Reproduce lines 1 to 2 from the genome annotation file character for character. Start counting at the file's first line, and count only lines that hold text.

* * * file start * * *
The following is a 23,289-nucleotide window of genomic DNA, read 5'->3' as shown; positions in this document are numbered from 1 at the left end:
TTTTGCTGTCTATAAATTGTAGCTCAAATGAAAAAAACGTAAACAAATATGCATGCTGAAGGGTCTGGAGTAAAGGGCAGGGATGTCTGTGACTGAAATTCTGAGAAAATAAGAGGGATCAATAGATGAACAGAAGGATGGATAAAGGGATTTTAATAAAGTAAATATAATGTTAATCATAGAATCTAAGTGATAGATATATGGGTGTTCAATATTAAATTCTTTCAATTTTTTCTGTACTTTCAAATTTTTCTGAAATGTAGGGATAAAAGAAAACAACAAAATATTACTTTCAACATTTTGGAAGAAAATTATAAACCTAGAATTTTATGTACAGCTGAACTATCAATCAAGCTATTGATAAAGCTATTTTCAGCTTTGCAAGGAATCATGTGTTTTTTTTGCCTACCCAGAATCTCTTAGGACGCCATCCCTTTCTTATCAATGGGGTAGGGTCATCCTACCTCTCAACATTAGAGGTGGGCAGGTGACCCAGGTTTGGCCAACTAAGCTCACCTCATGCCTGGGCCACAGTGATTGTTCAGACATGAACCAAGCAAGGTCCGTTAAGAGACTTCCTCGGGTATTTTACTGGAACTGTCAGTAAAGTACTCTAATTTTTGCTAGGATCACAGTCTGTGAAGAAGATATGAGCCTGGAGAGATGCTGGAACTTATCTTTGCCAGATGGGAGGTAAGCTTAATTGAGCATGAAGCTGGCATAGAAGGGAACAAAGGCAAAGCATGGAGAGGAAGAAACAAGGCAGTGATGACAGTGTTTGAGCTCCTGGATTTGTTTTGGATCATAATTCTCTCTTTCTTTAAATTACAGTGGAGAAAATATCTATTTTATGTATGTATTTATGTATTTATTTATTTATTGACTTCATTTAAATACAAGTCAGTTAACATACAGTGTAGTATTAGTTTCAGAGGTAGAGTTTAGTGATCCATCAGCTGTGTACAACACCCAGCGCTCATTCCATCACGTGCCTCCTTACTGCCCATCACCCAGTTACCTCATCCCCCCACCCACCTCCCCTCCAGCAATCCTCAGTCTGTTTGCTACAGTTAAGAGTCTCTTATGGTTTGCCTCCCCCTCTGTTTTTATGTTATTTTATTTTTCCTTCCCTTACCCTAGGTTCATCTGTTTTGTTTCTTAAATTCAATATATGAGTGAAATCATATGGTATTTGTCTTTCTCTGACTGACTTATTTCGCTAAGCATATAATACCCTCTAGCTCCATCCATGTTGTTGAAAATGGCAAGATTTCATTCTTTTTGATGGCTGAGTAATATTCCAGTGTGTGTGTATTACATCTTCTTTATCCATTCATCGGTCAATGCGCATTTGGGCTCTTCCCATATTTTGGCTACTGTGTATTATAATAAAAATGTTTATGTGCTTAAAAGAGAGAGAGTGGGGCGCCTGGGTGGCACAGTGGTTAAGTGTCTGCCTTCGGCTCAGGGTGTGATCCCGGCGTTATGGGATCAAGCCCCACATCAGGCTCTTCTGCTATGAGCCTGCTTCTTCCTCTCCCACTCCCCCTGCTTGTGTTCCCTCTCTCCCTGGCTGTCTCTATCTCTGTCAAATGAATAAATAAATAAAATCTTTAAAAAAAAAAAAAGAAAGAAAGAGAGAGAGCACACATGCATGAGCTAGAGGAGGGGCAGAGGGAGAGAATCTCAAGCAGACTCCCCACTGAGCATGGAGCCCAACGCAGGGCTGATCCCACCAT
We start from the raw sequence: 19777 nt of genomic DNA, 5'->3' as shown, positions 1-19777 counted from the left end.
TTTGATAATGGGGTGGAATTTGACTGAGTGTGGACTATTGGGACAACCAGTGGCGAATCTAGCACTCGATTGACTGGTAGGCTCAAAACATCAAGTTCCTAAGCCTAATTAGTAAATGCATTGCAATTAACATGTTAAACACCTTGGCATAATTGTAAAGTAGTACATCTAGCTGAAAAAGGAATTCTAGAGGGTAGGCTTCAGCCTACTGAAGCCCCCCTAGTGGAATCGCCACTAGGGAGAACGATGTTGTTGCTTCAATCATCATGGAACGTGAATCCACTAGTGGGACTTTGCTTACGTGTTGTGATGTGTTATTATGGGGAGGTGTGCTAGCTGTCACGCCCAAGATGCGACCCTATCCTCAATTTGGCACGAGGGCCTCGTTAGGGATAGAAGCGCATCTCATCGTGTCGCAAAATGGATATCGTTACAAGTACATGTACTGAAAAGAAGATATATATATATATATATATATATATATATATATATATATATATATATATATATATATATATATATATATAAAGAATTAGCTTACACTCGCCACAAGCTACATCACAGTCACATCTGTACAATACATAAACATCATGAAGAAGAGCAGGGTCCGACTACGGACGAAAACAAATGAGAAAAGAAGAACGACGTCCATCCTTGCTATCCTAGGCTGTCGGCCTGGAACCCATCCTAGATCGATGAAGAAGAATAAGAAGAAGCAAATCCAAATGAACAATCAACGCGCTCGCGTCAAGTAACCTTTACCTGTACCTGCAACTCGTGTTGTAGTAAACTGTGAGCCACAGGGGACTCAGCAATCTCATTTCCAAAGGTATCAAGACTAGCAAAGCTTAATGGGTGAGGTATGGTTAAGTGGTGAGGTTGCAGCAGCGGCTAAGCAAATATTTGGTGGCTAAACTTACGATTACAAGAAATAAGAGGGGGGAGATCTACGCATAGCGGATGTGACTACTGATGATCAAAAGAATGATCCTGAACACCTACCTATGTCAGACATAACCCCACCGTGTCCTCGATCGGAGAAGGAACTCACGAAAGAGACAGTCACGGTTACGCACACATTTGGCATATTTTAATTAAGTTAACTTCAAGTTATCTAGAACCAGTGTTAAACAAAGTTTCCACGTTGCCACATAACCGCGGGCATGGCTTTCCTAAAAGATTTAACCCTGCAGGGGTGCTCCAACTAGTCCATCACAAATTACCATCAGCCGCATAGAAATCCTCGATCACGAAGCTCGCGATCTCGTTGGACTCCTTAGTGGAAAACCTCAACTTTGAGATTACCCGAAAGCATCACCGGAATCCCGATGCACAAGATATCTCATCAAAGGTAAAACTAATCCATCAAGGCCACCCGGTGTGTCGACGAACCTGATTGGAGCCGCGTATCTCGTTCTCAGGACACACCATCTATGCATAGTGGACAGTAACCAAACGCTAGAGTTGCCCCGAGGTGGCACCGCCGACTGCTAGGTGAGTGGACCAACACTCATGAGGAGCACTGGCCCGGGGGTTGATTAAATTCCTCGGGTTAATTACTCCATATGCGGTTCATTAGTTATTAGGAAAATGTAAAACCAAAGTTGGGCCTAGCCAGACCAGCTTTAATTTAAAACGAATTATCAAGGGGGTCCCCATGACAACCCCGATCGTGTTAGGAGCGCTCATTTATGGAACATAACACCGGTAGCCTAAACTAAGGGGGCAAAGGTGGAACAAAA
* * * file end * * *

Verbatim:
The following is a 23,289-nucleotide window of genomic DNA, read 5'->3' as shown; positions in this document are numbered from 1 at the left end:
TTTTGCTGTCTATAAATTGTAGCTCAAATGAAAAAAACGTAAACAAATATGCATGCTGAAGGGTCTGGAGTAAAGGGCAGGGATGTCTGTGACTGAAATTCTGAGAAAATAAGAGGGATCAATAGATGAACAGAAGGATGGATAAAGGGATTTTAATAAAGTAAATATAATGTTAATCATAGAATCTAAGTGATAGATATATGGGTGTTCAATATTAAATTCTTTCAATTTTTTCTGTACTTTCAAATTTTTCTGAAATGTAGGGATAAAAGAAAACAACAAAATATTACTTTCAACATTTTGGAAGAAAATTATAAACCTAGAATTTTATGTACAGCTGAACTATCAATCAAGCTATTGATAAAGCTATTTTCAGCTTTGCAAGGAATCATGTGTTTTTTTTGCCTACCCAGAATCTCTTAGGACGCCATCCCTTTCTTATCAATGGGGTAGGGTCATCCTACCTCTCAACATTAGAGGTGGGCAGGTGACCCAGGTTTGGCCAACTAAGCTCACCTCATGCCTGGGCCACAGTGATTGTTCAGACATGAACCAAGCAAGGTCCGTTAAGAGACTTCCTCGGGTATTTTACTGGAACTGTCAGTAAAGTACTCTAATTTTTGCTAGGATCACAGTCTGTGAAGAAGATATGAGCCTGGAGAGATGCTGGAACTTATCTTTGCCAGATGGGAGGTAAGCTTAATTGAGCATGAAGCTGGCATAGAAGGGAACAAAGGCAAAGCATGGAGAGGAAGAAACAAGGCAGTGATGACAGTGTTTGAGCTCCTGGATTTGTTTTGGATCATAATTCTCTCTTTCTTTAAATTACAGTGGAGAAAATATCTATTTTATGTATGTATTTATGTATTTATTTATTTATTGACTTCATTTAAATACAAGTCAGTTAACATACAGTGTAGTATTAGTTTCAGAGGTAGAGTTTAGTGATCCATCAGCTGTGTACAACACCCAGCGCTCATTCCATCACGTGCCTCCTTACTGCCCATCACCCAGTTACCTCATCCCCCCACCCACCTCCCCTCCAGCAATCCTCAGTCTGTTTGCTACAGTTAAGAGTCTCTTATGGTTTGCCTCCCCCTCTGTTTTTATGTTATTTTATTTTTCCTTCCCTTACCCTAGGTTCATCTGTTTTGTTTCTTAAATTCAATATATGAGTGAAATCATATGGTATTTGTCTTTCTCTGACTGACTTATTTCGCTAAGCATATAATACCCTCTAGCTCCATCCATGTTGTTGAAAATGGCAAGATTTCATTCTTTTTGATGGCTGAGTAATATTCCAGTGTGTGTGTATTACATCTTCTTTATCCATTCATCGGTCAATGCGCATTTGGGCTCTTCCCATATTTTGGCTACTGTGTATTATAATAAAAATGTTTATGTGCTTAAAAGAGAGAGAGTGGGGCGCCTGGGTGGCACAGTGGTTAAGTGTCTGCCTTCGGCTCAGGGTGTGATCCCGGCGTTATGGGATCAAGCCCCACATCAGGCTCTTCTGCTATGAGCCTGCTTCTTCCTCTCCCACTCCCCCTGCTTGTGTTCCCTCTCTCCCTGGCTGTCTCTATCTCTGTCAAATGAATAAATAAATAAAATCTTTAAAAAAAAAAAAAGAAAGAAAGAGAGAGAGCACACATGCATGAGCTAGAGGAGGGGCAGAGGGAGAGAATCTCAAGCAGACTCCCCACTGAGCATGGAGCCCAACGCAGGGCTGATCCCACCAT